I left my first prenatal appointment with her saying, "I'm pregnant!" But suddenly I was saying it with a much different tone of voice, one that said, "I am this baby's home, his refuge. I am his whole world right now. And no matter what my opinion might be on the timing of this pregnancy, I can still be glad for the chance to be his mother." I found a good radio station and sang all the way home, beating a tattoo on the steering wheel. I kept looking down at the speedometer and seeing that the needle had edged up past 80 again. "If I get stopped," I wondered, "can I plead happy?" The moon was full that evening, and I wondered if two more full moons might find me in labor. (Ha! snorts the voice of hindsight, or is it the nose of hindsight if it is snorting? The velum of hindsight, perhaps.) Anthropomorphizing aside: moonrise ahead of me and sunset behind, and a delicious inner confidence that I could manage what lay ahead of me -- a confidence that surged again every time I saw my midwife.
A friend of mine who is planning her fifth home birth was talking to me about how much she liked Dr. Right. "Midwives do all that goofy backrub stuff," she said. "I hate that! I just want them to leave me alone." But I loved all that goofy backrub stuff. Whenever I voiced a need, and sometimes when I didn't, they were right there. They didn't hover, but they helped any way they could. I fretted; they reassured. I groaned; they encouraged. "It's more show! That's the way!" they would say. (In the moment I thought, "Oh, come on, anybody can push out MUCUS -- it doesn't have any bones!") Through the hard part of my pushing stage they would lean in and push on the top of my pelvis together as a contraction hit, making more room for Pete to descend. Oh, the relief.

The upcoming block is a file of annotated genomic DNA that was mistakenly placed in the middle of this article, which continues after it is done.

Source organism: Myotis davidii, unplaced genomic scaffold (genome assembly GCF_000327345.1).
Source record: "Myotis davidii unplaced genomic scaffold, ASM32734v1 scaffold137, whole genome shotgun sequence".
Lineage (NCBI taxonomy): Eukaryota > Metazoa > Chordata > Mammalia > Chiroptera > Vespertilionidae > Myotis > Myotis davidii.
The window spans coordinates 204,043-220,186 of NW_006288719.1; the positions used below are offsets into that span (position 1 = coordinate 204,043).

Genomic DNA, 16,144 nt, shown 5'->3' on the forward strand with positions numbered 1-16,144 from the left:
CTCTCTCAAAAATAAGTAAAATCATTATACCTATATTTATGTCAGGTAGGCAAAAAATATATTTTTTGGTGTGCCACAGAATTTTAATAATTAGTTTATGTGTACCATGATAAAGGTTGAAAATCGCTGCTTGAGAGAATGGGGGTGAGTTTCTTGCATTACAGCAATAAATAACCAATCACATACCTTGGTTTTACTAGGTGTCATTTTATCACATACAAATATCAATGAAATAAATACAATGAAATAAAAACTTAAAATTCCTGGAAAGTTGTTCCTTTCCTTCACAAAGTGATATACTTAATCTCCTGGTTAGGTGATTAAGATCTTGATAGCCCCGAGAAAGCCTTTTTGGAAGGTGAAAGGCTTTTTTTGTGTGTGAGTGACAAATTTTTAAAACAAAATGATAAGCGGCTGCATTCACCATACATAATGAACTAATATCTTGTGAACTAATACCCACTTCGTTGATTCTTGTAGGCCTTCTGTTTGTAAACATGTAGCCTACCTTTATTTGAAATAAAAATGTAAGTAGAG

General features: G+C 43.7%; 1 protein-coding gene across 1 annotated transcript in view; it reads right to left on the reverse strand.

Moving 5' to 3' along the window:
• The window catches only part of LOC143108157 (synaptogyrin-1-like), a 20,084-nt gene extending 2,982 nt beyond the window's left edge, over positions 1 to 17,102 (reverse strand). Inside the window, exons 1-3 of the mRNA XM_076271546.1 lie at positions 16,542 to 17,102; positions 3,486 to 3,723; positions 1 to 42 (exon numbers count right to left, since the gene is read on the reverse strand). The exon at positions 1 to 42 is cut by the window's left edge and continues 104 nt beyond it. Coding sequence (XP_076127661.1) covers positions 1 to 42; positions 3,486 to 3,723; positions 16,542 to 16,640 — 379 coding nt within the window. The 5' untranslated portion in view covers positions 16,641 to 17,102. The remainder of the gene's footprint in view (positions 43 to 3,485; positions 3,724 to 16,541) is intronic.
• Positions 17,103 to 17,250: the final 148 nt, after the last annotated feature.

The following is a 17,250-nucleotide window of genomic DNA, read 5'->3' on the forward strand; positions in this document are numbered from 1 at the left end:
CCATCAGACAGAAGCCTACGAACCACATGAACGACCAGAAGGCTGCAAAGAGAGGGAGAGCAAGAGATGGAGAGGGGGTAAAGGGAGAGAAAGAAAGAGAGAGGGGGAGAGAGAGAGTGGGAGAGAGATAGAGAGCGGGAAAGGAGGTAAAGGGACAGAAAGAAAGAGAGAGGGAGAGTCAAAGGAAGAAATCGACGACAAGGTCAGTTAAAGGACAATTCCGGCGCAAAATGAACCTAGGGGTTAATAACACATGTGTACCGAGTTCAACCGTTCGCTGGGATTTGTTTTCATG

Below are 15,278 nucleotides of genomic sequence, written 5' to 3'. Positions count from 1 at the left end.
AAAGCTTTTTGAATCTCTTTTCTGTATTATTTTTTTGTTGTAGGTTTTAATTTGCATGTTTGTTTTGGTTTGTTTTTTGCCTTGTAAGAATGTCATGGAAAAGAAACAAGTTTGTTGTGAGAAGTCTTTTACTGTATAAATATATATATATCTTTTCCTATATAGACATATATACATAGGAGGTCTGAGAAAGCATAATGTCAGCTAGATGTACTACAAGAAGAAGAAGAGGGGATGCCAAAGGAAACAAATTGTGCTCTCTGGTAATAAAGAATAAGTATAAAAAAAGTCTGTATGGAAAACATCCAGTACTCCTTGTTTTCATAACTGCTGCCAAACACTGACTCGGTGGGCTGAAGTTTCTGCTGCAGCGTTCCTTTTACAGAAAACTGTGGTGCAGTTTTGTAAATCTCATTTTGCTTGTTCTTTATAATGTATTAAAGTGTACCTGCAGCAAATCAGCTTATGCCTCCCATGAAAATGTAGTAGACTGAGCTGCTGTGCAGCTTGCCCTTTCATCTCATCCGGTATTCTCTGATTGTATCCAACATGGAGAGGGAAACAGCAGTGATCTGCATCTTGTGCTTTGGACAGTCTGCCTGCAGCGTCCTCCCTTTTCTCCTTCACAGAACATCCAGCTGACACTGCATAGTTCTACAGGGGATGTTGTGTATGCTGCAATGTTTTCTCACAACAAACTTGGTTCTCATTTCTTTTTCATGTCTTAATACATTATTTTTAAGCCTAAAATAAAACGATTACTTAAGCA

Birth is at bottom a solitary undertaking: nobody can drink that cup for you. (I sound like a bluegrass singer here: You gotta wa-alk that lonesome valley.... It's true, though.) Dr. Right's approach was to give me plenty of space to do what I needed to do. I appreciated that. But my midwife came in close. She couldn't walk that road with me, but she could stand right nearby and tell me she knew I could get there. And get there I did.
She came back 36 hours later for my postpartum visit and asked how I was feeling about the birth. I said, a little choked up, "It was such a nice birth." She said, "It was a nice birth, the kind that fills me up and keeps me going." Suddenly I didn't want her to go -- she had been such a welcome, sane-ifying (what is the opposite of crazy-making?) presence during the last few months. I said, "Thank you." She answered, "It was an honor. Thank you for inviting me."
For a few days I couldn't even think about that without tearing up. An honor? To follow me around as I crawled on the floor mooing? To wipe up the blood and mucus and excrement? An honor? But I thought more about it, and realized that she was the person who first saw my little guy's face. She shared in one of the best moments of our marriage. She listened in as we got acquainted with the baby we had waited eagerly to meet.
And it made me think again about the paradox of birth. From what St. Paul calls my "less presentable parts," along with all the flushable stuff, have come my greatest treasures. The most physically demanding work I have ever done has opened the door for the most spiritually demanding work I have ever done, work that is fitting me for heaven. The most intense pain I have yet experienced has yielded to the richest joy I will know until the last great passage. On that day, too, I hope to see a Face -- deeply beloved and heretofore hidden.
Here we are together, just a little while after Pete (hiding in towels) was born. I am on top of the world. (Perhaps some people can get to the top of the world with tidy hair; I cannot.) She, I think, is enjoying the view with me.